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Regulators Propose Formula for TILA and Consumer Leasing Act Exemptions

July 25 – Federal regulators have issued proposals for the method that will be used to adjust the threshold for exempting small loans from special appraisal requirements, and the method that will be used to adjust the thresholds for exempting certain consumer credit and lease transactions from the Truth in Lending Act and Consumer Leasing Act.

The Consumer Financial Protection Bureau, the Federal Reserve Board and the Office of the Comptroller of the Currency issued the first proposal. The Dodd-Frank Act amended the Truth in Lending Act to add special appraisal requirements for higher-priced mortgage loans, including a requirement that creditors obtain a written appraisal based on a physical visit to the home’s interior before making a higher-priced mortgage loan. The rules implementing these requirements contain an exemption for loans of $25,000 or less and also provide that the exemption threshold will be adjusted annually to reflect increases in the Consumer Price Index for Urban Wage Earners and Clerical Workers.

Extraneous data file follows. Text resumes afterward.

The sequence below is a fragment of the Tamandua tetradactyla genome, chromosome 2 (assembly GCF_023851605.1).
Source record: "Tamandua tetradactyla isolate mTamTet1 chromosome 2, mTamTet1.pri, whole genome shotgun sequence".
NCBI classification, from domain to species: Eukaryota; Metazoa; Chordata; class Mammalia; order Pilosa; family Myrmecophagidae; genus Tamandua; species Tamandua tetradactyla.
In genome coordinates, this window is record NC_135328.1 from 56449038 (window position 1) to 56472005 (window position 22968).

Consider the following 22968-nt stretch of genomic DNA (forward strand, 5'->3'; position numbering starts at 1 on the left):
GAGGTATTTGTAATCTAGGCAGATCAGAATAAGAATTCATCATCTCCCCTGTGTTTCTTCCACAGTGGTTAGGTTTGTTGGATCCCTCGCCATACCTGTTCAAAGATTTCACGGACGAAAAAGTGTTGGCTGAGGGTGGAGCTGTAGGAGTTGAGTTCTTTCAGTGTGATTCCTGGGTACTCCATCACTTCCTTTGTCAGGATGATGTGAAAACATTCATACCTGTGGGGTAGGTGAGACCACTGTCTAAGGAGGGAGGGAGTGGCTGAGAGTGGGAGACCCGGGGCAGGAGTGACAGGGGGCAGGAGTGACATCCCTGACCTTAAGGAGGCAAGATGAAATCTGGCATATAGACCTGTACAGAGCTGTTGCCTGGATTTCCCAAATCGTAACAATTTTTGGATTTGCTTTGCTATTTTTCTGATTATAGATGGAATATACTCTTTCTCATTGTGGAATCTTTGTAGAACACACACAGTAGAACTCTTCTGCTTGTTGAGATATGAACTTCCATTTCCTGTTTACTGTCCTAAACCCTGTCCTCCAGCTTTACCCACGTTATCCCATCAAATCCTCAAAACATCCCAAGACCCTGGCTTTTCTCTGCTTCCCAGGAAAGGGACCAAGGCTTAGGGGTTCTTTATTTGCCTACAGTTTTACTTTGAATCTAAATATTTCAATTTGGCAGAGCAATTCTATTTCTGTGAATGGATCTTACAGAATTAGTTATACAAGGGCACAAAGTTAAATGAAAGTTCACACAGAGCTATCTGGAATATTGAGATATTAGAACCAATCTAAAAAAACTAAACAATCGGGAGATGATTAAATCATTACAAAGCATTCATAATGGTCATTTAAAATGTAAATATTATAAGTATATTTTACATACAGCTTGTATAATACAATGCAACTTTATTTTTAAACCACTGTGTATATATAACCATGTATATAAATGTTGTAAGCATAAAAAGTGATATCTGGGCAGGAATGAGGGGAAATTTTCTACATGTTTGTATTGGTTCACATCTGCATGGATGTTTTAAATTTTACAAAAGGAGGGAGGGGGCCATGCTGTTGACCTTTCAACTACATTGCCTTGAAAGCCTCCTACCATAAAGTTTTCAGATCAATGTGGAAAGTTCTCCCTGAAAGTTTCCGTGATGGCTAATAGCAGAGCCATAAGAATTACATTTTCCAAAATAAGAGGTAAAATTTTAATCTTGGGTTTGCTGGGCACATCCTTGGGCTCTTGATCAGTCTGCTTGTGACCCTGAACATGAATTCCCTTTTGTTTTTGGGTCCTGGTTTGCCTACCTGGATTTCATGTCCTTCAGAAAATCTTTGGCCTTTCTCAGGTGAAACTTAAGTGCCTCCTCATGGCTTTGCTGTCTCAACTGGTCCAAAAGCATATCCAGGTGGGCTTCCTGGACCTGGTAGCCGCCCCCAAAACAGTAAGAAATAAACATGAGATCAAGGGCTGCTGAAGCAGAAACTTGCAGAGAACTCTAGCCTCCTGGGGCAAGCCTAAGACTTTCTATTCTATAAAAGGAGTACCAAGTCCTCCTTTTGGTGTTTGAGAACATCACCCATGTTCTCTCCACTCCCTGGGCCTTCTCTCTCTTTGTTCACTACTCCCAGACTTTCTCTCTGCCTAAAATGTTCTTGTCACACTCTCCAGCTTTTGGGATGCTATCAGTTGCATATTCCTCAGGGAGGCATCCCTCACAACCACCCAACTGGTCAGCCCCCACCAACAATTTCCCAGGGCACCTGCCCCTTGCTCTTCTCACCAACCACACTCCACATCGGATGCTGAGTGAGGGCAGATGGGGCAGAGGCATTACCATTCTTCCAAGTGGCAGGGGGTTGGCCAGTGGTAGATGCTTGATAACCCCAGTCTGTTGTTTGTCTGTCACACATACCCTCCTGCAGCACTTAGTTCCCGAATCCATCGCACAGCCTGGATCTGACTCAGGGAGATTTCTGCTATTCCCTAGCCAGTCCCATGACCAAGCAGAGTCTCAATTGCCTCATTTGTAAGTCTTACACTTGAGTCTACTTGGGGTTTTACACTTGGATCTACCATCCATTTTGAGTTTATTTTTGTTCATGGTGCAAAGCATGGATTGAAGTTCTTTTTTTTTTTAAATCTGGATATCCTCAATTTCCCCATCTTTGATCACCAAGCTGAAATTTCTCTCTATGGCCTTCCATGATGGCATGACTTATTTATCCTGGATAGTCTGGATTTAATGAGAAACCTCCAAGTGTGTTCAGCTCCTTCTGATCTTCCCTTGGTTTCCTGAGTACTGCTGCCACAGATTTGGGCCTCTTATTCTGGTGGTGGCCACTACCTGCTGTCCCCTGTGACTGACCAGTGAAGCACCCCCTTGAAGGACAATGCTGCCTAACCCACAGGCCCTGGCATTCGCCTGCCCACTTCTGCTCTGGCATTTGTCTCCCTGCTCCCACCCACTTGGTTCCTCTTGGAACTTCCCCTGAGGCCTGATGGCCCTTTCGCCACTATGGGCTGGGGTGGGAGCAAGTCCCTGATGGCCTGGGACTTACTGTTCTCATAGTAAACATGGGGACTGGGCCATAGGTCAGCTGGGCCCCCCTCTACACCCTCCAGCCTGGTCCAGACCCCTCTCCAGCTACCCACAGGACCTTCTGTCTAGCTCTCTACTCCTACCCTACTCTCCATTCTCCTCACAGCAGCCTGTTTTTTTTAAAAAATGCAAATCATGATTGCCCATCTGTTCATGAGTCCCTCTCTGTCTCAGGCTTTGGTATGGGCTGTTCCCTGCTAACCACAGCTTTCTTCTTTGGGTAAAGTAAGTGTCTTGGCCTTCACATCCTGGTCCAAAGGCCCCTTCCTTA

The calculation method proposed would allow the thresholds to keep pace with the CPI-W. Among other clarifications, the proposal details that if there is no annual percentage increase in the CPI-W, the agencies will not adjust the exemption threshold from the prior year.

The second proposal was issued by the Federal Reserve Board and the CFPB. The Dodd-Frank Act requires that the exemption thresholds in the Truth in Lending Act and the Consumer Leasing Act be adjusted annually based on the percentage increase in the CPI-W. The calculation method proposed would allow the thresholds to keep pace with the CPI-W. Among other clarifications, the proposal details that if there is no annual percentage increase in the CPI-W, the agencies will not adjust the exemption thresholds from the prior year.

The protections of the Truth in Lending Act and the Consumer Leasing Act generally apply to consumer credit transactions and consumer leases at or below the thresholds. However, private education loans and loans secured by real property (such as mortgages) are subject to the Truth in Lending Act regardless of the amount of the loan.

The Dodd-Frank Act generally transferred rulemaking authority under the Truth in Lending Act and the Consumer Leasing Act to the CFPB. However, the board retains authority to issue rules for certain motor vehicle dealers. Therefore, the agencies are issuing these notices jointly.

Comments on the two proposals will be due 30 days after the rule is published in the Federal Register, which is expected shortly.

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